Eagles Have Flown
King of North Wales
The ninth century Historia Brittonum (The History of Britain, attributed to a certain Nennius) is the earliest source for Welsh history outside the Lives of the Saints, and it records that a certain Cunedag (Welsh Cunedda), together with eight of his sons and one grandson, came from Manau Goutodin (near the Firth of Forth) a hundred and forty-six years before the reign of Maelgwyn, king of Gwynedd, and that they had expelled the Irish forever from those lands.
This was the primary reason behind the decision to invite Cunedda to become “King of North Wales” as he was styled (although this appellation probably came much later, after his lifetime – he was never referred to as rex, “king”, in the Historia). Maelgwyn’s reign began in 517, so this places Cunedda’s migration at 371, which seems a little early. Magnus Maximus is usually credited with reorganising the country’s defences leading up to his departure in 383, and it is this date that is more traditionally linked with Cunedda, so something between 380 – 383 seems more acceptable for the move.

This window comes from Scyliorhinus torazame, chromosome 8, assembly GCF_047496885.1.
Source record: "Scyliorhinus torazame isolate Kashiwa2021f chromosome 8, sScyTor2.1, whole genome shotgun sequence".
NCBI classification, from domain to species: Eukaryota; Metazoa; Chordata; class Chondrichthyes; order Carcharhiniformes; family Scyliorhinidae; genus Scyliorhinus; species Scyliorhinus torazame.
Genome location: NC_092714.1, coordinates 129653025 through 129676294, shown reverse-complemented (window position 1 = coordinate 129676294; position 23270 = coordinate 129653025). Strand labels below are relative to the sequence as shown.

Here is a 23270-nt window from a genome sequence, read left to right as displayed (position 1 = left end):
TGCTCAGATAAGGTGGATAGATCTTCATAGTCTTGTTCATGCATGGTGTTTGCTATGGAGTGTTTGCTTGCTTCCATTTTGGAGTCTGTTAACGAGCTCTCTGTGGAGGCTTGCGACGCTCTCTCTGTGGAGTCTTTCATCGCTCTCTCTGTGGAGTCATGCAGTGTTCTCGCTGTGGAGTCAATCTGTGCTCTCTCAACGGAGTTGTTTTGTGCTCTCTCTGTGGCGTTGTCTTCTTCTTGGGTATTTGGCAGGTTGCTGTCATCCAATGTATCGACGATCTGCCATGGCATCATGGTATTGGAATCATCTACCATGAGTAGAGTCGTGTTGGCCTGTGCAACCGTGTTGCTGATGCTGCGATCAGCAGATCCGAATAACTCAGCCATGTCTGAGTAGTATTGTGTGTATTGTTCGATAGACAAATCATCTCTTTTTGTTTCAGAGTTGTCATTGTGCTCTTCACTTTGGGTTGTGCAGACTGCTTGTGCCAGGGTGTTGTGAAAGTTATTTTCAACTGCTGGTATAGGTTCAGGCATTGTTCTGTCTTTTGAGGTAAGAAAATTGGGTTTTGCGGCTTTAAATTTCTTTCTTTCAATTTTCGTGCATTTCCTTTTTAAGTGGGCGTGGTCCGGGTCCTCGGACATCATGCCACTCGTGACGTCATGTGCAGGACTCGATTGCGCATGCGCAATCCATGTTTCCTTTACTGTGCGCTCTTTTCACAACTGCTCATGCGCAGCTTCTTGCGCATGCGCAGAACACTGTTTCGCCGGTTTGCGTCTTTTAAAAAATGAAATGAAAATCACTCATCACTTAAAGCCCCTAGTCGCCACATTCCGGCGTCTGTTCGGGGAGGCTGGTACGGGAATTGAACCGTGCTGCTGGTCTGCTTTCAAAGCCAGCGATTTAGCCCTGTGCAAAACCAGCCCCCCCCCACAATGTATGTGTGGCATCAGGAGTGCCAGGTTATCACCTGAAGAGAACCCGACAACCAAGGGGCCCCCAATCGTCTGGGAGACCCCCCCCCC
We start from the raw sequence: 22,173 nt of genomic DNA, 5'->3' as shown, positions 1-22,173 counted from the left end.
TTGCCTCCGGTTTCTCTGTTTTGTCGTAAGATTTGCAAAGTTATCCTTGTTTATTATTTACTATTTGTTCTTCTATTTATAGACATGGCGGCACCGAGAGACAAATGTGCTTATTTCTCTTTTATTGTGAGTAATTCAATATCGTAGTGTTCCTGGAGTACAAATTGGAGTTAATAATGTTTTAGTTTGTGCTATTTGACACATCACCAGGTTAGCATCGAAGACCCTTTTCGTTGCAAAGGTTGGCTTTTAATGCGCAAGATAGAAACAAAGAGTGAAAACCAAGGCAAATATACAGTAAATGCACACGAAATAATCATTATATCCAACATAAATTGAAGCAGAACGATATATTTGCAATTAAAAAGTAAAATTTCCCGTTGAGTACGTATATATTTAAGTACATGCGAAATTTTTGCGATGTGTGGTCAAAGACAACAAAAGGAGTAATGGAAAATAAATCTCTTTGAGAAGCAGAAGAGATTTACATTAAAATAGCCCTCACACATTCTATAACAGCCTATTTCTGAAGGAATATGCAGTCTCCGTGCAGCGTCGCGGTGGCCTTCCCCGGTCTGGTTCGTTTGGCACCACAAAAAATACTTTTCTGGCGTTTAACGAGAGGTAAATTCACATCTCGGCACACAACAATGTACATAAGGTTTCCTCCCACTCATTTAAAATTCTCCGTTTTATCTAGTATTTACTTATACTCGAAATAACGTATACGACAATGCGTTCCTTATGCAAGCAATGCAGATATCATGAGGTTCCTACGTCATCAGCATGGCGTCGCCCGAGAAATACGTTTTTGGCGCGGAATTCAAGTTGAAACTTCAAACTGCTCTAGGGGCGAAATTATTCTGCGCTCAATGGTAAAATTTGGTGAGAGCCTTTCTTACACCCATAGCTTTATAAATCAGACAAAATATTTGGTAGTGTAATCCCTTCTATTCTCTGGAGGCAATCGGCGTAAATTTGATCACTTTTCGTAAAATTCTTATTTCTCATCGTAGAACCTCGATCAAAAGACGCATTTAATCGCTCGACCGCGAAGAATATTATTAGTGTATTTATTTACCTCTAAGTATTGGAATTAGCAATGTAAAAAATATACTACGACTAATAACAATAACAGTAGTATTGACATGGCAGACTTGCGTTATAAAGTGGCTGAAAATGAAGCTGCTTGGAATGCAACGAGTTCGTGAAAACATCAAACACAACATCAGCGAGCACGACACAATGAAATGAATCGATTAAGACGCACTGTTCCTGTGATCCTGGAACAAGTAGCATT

Cunedda and his people quickly settled in Gwynedd, carrying out their task of expelling the Irish invaders who had begun to settle there. The process of “freeing” North Wales seems to have lasted a few years, until the only Irish stronghold remained on Ynys Mon (the Isle of Anglesey). Signs of Irish settlement in the area can still be found opposite Irish Leinster, in the probable origin of the Lleyn peninsula – the long “pig’s ear” – as its name may contain Irish Laigin, “Leinstermen”.
from Kessler, P. L. (2007, September 8). Post-Roman Britain: Early Independent Britain AD 400-425. Retrieved from http://www.historyfiles.co.uk/FeaturesBritain/BritishMapAD400.htm